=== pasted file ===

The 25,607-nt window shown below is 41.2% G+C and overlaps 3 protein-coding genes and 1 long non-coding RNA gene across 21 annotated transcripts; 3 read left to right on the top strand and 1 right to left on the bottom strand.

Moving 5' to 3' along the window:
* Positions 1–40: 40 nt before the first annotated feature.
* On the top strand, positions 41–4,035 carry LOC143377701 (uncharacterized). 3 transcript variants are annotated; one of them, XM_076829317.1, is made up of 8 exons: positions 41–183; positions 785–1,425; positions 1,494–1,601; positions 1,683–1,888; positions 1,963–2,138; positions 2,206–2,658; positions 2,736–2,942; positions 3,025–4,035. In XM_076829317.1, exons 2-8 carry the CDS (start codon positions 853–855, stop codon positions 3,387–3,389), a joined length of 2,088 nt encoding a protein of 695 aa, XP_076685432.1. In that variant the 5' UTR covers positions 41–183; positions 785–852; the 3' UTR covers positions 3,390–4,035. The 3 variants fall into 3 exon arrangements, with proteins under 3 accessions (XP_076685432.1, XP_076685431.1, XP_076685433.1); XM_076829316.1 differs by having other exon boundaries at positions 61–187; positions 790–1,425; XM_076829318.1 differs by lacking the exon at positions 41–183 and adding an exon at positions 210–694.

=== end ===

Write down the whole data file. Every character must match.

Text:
The 25,607-nt window shown below is 41.2% G+C and overlaps 3 protein-coding genes and 1 long non-coding RNA gene across 21 annotated transcripts; 3 read left to right on the top strand and 1 right to left on the bottom strand.

Moving 5' to 3' along the window:
* Positions 1–40: 40 nt before the first annotated feature.
* On the top strand, positions 41–4,035 carry LOC143377701 (uncharacterized). 3 transcript variants are annotated; one of them, XM_076829317.1, is made up of 8 exons: positions 41–183; positions 785–1,425; positions 1,494–1,601; positions 1,683–1,888; positions 1,963–2,138; positions 2,206–2,658; positions 2,736–2,942; positions 3,025–4,035. In XM_076829317.1, exons 2-8 carry the CDS (start codon positions 853–855, stop codon positions 3,387–3,389), a joined length of 2,088 nt encoding a protein of 695 aa, XP_076685432.1. In that variant the 5' UTR covers positions 41–183; positions 785–852; the 3' UTR covers positions 3,390–4,035. The 3 variants fall into 3 exon arrangements, with proteins under 3 accessions (XP_076685432.1, XP_076685431.1, XP_076685433.1); XM_076829316.1 differs by having other exon boundaries at positions 61–187; positions 790–1,425; XM_076829318.1 differs by lacking the exon at positions 41–183 and adding an exon at positions 210–694.